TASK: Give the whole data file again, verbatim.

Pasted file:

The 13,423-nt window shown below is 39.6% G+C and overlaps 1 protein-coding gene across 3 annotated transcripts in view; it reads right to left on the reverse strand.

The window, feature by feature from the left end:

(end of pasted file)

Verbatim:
The 13,423-nt window shown below is 39.6% G+C and overlaps 1 protein-coding gene across 3 annotated transcripts in view; it reads right to left on the reverse strand.

The window, feature by feature from the left end: